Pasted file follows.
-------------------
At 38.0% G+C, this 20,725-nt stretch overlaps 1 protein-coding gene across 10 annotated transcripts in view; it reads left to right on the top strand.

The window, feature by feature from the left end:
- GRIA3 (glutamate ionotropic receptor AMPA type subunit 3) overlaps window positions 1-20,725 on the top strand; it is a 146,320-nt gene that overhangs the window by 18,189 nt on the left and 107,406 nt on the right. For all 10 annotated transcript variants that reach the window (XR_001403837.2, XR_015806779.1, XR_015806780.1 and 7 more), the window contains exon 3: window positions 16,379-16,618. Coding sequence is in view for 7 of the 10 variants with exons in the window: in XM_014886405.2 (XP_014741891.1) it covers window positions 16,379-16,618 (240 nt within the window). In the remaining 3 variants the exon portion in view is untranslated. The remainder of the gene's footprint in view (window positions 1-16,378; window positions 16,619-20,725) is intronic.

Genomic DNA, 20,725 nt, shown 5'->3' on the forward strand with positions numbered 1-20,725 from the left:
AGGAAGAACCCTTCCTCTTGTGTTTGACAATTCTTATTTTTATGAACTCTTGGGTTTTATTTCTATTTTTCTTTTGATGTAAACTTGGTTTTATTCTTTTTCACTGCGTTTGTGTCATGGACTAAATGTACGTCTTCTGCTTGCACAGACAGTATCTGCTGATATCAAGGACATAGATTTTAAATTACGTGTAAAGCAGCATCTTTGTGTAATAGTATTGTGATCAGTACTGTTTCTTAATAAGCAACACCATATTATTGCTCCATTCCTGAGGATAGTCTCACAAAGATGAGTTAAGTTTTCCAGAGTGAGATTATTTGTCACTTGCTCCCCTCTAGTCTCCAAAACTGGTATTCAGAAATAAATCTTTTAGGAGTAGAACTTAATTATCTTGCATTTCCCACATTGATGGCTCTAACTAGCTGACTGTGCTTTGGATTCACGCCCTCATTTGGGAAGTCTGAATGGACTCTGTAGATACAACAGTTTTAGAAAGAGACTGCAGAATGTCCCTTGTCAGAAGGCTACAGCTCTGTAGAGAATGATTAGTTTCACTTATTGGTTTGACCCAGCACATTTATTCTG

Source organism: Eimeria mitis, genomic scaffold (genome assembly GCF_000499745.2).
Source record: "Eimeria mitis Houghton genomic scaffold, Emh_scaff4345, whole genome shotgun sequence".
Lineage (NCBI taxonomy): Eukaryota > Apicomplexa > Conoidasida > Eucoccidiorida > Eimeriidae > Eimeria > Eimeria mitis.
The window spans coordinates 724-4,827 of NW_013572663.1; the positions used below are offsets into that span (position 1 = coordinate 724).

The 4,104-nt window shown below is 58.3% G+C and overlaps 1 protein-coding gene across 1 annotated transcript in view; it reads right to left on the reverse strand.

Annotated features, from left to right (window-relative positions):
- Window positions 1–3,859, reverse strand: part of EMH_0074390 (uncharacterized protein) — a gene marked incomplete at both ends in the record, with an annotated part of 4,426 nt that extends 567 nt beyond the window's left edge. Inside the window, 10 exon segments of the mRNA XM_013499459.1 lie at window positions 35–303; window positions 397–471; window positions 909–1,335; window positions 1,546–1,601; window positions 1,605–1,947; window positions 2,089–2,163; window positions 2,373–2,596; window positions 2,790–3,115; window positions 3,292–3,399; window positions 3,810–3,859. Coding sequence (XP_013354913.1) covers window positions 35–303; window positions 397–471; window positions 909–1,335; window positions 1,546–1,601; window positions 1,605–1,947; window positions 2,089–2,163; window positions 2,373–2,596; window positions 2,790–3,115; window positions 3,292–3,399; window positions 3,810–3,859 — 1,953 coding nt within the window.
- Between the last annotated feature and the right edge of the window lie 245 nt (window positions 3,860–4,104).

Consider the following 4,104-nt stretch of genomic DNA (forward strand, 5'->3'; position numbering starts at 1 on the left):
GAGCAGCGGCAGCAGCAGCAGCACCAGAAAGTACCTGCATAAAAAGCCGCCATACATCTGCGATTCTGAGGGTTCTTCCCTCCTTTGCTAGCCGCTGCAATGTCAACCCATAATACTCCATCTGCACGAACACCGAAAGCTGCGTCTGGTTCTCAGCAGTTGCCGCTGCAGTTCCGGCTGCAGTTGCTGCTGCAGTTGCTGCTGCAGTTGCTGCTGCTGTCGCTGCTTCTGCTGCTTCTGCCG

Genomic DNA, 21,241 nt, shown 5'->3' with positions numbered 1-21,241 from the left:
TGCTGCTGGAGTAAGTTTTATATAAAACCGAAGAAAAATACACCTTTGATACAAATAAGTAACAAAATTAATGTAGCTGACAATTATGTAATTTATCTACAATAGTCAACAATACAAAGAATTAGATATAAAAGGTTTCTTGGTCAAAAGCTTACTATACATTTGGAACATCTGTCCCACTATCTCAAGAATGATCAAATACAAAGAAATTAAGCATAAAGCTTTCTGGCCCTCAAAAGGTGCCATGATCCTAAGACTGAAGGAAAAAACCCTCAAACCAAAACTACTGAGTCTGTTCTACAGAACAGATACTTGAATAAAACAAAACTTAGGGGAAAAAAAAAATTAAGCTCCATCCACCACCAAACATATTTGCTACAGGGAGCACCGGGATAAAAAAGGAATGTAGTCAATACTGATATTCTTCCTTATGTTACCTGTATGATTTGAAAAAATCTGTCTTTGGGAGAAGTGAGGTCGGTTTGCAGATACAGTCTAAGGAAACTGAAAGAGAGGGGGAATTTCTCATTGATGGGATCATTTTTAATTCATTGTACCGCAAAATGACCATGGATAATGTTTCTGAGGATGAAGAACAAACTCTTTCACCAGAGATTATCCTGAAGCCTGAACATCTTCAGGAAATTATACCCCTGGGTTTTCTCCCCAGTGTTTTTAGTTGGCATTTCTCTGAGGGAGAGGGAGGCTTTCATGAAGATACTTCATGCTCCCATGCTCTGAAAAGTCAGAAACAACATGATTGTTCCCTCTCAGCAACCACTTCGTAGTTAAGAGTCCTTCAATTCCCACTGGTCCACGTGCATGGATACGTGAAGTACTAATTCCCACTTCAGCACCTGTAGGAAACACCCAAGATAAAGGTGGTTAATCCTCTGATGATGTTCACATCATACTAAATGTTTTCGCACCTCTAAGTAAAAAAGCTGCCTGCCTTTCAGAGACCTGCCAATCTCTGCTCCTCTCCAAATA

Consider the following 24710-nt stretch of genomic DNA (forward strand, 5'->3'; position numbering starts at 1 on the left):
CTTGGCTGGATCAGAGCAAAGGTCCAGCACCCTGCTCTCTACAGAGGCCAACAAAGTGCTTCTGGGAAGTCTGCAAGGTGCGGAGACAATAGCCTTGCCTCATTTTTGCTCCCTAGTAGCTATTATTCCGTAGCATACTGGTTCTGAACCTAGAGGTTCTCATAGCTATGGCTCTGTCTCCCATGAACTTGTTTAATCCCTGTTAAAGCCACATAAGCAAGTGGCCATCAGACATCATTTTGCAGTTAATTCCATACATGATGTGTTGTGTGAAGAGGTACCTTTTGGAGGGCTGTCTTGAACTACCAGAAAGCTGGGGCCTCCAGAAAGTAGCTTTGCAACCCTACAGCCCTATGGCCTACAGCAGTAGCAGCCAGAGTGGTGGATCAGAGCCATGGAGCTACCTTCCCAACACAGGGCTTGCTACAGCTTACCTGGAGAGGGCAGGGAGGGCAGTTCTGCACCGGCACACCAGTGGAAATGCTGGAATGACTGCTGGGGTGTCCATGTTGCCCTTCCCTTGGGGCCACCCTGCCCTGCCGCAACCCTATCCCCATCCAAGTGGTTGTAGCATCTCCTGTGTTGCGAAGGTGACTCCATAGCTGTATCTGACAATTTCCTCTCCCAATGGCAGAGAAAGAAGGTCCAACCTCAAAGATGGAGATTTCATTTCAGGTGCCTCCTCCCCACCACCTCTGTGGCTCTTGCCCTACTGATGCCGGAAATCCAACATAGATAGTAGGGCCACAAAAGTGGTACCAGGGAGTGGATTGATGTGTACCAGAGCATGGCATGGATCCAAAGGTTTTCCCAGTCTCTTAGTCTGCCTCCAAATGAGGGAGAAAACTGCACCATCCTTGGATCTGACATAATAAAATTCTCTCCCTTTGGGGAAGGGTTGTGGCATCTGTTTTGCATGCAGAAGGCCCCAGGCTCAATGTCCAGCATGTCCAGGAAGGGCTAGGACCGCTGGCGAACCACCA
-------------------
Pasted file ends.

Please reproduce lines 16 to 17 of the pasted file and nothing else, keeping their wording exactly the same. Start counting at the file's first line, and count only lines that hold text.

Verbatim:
Genomic DNA, 21,241 nt, shown 5'->3' with positions numbered 1-21,241 from the left:
TGCTGCTGGAGTAAGTTTTATATAAAACCGAAGAAAAATACACCTTTGATACAAATAAGTAACAAAATTAATGTAGCTGACAATTATGTAATTTATCTACAATAGTCAACAATACAAAGAATTAGATATAAAAGGTTTCTTGGTCAAAAGCTTACTATACATTTGGAACATCTGTCCCACTATCTCAAGAATGATCAAATACAAAGAAATTAAGCATAAAGCTTTCTGGCCCTCAAAAGGTGCCATGATCCTAAGACTGAAGGAAAAAACCCTCAAACCAAAACTACTGAGTCTGTTCTACAGAACAGATACTTGAATAAAACAAAACTTAGGGGAAAAAAAAAATTAAGCTCCATCCACCACCAAACATATTTGCTACAGGGAGCACCGGGATAAAAAAGGAATGTAGTCAATACTGATATTCTTCCTTATGTTACCTGTATGATTTGAAAAAATCTGTCTTTGGGAGAAGTGAGGTCGGTTTGCAGATACAGTCTAAGGAAACTGAAAGAGAGGGGGAATTTCTCATTGATGGGATCATTTTTAATTCATTGTACCGCAAAATGACCATGGATAATGTTTCTGAGGATGAAGAACAAACTCTTTCACCAGAGATTATCCTGAAGCCTGAACATCTTCAGGAAATTATACCCCTGGGTTTTCTCCCCAGTGTTTTTAGTTGGCATTTCTCTGAGGGAGAGGGAGGCTTTCATGAAGATACTTCATGCTCCCATGCTCTGAAAAGTCAGAAACAACATGATTGTTCCCTCTCAGCAACCACTTCGTAGTTAAGAGTCCTTCAATTCCCACTGGTCCACGTGCATGGATACGTGAAGTACTAATTCCCACTTCAGCACCTGTAGGAAACACCCAAGATAAAGGTGGTTAATCCTCTGATGATGTTCACATCATACTAAATGTTTTCGCACCTCTAAGTAAAAAAGCTGCCTGCCTTTCAGAGACCTGCCAATCTCTGCTCCTCTCCAAATA